Officials at the Guyana Livestock Development Authority (GLDA) last evening confiscated several dogs which entered Guyana illegally, breaching the authority’s quarantine regulations.
Such an act remains a serious one, as it can pose grave health threats to the nation at large; as some animals are often exposed to diseases which can be transferred to humans upon contact.
The confiscation exercise which was headed by GLDA’s Deputy Chief Executive Officer, Dr. Dwight Waldron saw five dogs being seized which came from Cuba without an import permit.
Permanent Secretary of the Ministry of Agriculture, George Jervis in an invited comment, condemned the illegal importation of animals, alluding to the fact that such practices do not augur well for Guyana’s agriculture and health sectors.
He added that there are statutes and regulations implemented by the Ministry of Agriculture’s quarantine department, and such rules must be followed.
“These are not rules which are implemented by the Ministry of Agriculture willy-nilly. These are rules which remain important. There is a reason we (GLDA) insist on animals being quarantined and that is to ensure they are not infected as these infections can then be transferred to other animals and humans,” Jervis said.
The GLDA at present has an ongoing campaign to ensure that Guyanese abide with its Animal Health and Safety laws. The campaign also reaches out to abattoirs to ensure that animals slaughtered are fit for human consumption.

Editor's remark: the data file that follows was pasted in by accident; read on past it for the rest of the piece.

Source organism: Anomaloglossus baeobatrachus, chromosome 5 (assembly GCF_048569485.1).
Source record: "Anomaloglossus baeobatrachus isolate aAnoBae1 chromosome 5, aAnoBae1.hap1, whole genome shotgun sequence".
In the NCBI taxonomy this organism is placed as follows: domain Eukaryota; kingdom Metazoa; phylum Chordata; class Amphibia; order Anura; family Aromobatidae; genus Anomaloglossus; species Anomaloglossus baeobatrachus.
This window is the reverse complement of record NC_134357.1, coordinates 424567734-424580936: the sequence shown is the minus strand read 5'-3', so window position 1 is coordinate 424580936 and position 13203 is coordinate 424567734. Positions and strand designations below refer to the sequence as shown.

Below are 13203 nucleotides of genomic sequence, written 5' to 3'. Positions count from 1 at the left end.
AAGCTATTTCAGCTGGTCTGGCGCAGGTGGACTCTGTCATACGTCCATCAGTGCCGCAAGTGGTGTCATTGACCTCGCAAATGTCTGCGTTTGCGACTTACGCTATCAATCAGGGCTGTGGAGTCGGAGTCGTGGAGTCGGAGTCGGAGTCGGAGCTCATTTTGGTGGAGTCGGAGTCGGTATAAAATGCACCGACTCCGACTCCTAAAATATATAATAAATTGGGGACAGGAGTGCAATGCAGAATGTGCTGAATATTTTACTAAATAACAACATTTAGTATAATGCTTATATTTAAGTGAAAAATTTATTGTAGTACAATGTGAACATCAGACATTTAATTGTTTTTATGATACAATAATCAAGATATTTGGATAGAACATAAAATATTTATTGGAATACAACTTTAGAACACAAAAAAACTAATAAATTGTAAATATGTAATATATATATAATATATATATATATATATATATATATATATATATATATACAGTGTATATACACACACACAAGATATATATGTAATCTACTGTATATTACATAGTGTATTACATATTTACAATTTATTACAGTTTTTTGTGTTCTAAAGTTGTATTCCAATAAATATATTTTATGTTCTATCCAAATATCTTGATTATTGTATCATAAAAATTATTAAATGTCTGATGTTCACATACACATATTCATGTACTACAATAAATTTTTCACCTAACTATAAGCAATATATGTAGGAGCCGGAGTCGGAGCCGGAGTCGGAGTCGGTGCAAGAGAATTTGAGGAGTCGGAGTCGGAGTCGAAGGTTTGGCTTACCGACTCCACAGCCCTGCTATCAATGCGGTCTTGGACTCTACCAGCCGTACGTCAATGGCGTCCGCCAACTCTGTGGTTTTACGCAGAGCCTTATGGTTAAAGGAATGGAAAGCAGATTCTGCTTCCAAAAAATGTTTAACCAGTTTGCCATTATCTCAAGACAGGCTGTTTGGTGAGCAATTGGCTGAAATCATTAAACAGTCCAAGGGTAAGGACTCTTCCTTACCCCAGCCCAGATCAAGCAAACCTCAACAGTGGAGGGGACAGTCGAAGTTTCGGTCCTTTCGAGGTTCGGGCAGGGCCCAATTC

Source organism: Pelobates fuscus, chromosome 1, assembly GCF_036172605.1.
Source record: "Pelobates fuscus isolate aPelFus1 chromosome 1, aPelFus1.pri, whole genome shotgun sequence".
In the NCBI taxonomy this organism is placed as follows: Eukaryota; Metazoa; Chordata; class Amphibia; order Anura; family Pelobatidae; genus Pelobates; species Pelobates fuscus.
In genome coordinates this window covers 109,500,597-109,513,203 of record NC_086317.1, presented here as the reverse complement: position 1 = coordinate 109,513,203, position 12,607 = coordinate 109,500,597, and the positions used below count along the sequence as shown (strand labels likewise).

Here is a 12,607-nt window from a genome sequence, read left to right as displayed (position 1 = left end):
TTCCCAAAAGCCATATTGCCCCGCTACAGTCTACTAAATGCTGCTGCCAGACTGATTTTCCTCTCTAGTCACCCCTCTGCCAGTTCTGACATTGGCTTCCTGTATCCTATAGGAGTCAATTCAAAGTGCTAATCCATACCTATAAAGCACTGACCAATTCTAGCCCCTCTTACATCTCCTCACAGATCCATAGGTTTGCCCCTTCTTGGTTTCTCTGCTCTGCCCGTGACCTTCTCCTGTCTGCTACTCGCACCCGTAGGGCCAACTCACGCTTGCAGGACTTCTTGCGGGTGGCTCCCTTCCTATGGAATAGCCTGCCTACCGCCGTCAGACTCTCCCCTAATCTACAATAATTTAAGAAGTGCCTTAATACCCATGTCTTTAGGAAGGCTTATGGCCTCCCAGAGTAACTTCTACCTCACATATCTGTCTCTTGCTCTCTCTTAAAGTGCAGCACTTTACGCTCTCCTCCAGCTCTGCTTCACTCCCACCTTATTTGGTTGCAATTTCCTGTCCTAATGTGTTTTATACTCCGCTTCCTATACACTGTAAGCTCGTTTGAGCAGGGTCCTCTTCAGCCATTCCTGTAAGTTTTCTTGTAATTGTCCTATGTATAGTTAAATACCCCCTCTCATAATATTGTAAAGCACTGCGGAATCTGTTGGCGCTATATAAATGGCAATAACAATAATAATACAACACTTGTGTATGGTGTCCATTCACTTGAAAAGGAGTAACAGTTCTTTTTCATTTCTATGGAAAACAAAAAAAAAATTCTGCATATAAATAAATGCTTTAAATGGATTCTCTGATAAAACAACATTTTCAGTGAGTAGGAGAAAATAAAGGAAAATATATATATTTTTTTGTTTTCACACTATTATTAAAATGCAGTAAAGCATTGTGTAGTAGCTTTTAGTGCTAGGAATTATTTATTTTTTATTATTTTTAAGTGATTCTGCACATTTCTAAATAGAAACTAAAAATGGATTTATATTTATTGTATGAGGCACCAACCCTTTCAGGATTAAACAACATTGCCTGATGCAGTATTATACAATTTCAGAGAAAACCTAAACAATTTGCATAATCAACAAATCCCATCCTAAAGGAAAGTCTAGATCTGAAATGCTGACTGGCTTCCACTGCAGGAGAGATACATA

The Permanent Secretary has echoed the call for maturity, by abiding with laws enacted by the Ministry of Agriculture through the GLDA.
Only recently, Ministers of Agriculture and Health, Noel Holder and Dr. George Norton respectively, attended a Ministerial meeting on Health and Agriculture in Asuncion, Paraguay where the nexus between animal and public health in its diverse eco-system were emphasised.
During the meeting, calls were made by the Guyanese counterparts, for good governance among all players involved in preventing and mitigating risks generated at the interface between people, animals and the environment.
Three of the dogs have since been euthanised, while the other two which were over four months are at present at the Quarantine Station at Timehri.
The law states that any animal entering Guyana must be accompanied by a medical certificate and an import permit issued ONLY by the GLDA- a move which was not followed by the importers.
The animals upon examination were also discovered to not have been given the rabies vaccination, without which they would pose serious threats to other animals as well as humans.